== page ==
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  27. Because the captain died, he shows the death by repeating phrases such as "fallen cold and dead".These two worlds, one of life and happiness and the other of death and sorrow, are side-by-side, but very clearly different. He transitions from life to death from the beginning to end of the poem.

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  28. In this poem, as well as many of his other poems, Whitman relates and compares life and death by using a series of metaphors or extended metaphors. Whitman appreciates and celebrates Lincoln's contribution to the U.S.

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  29. I think it was a kind of ode to a man he greatly respected, in the wake of his death; which in itself ties the two together.

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  30. In this poem the death was represented by the death of Abraham Lincoln where the life is represented by the celebration that was brought by him. Whitman believes in reincarnation and this could be one example of it. As Lincoln dies, another life begins.

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  31. Whitman celebrates the life of Lincoln and all that he accomplished but at the same time mourns over the loss of a great leader.

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  32. Whitman believed in antislavery and supported the union during the civil war. Abraham Lincoln was the president and symbol of a new and truly free America. Toward the end of the brutal civil war Lincoln was assassinated by Booth and thus ended the life of a truly great leader. Whitman in his poem celebrates Lincoln as a great leader but also mourns his death since he wasn't able to carry out the last steps of the war.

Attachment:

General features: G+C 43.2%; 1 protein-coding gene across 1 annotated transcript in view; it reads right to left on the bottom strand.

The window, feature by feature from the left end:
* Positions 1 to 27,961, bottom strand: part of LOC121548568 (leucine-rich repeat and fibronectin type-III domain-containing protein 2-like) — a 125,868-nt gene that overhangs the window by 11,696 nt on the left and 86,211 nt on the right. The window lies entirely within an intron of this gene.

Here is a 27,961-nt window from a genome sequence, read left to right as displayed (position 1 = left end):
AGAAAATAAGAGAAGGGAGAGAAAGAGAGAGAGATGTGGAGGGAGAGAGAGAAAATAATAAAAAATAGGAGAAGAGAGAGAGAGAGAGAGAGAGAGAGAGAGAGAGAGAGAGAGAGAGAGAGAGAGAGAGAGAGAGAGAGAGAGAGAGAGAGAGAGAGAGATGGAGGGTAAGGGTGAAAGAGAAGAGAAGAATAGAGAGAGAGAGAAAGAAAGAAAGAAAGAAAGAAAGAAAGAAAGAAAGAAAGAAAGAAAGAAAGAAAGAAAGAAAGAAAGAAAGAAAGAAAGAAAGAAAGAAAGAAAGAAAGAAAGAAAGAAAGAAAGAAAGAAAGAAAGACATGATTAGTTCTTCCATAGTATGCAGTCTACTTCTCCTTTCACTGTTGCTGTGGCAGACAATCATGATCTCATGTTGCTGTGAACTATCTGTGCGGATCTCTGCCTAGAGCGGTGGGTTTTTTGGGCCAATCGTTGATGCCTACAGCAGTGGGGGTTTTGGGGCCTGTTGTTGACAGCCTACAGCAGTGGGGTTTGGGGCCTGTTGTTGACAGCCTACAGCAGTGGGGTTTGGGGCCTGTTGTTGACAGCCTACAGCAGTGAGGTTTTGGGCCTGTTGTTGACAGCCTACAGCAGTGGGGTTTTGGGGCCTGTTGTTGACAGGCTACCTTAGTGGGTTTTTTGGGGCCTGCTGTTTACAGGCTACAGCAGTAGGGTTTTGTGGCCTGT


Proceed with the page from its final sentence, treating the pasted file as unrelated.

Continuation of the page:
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  33. Although Whitman wrote of the brighter side of death in his other poems, in "O Captain, My Captain", he addressed the darker, more depressing side of it. The early end of Abraham Lincoln's life was most definitely sad, for the United States lost a leader that had been unifying them through what was arguably the country's toughest challenge yet: the Civil War between the Union and secessionist Confederate states. In "O Captain, My Captain", Whitman expressed his sadness that stemmed from the death of his president.

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  34. This poem seemed to focus on a different, darker theme than he emphasized in the ones that we read in class including "Song of Myself" and "O me! O life!" Instead, this once seemed to express his depressing ideas on death. His emotions show through the poem, and his admiration towards Abraham Lincoln can be thoroughly seen after he had passed.

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  35. Whitman talks about life and death in this poetry. He shows his admiration to Abraham Lincoln and greatness of him. He also shows sadness for the loss of ‘captain' and by using metaphors and rhymes he makes the poem both joyfulness and sadness.

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  36. I feel like there is both a sense of celebration and mourning in this poem. He shows how he admires Abraham Lincoln, which represents the life side of it, but also shows the sad part when the Captain dies which shows the death. Personally, I feel this poem is a lot more focused compared to his other ones, where I feel it is not very straightforward.

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  37. He brings the entities of 'life' and 'death' together in this poem through the variation in his rhyming patterns and word choices. The first few lines create a happy mood with liveliness, but when the captain dies, the poem becomes rather depressing. The poem celebrates the great accomplishments of Lincoln but mourns his unexpected and terrible death.

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  38. Whitman brings together life and death in this poem by showing his admiration of Abraham Lincoln's accomplishments as a leader and then he shows his grief following the death of Abraham Lincoln. He does this through the rhyming pattern shown in the poem, from the poem being celebratory at the beginning because of the end of the civil war and then being sad at the loss of the captain.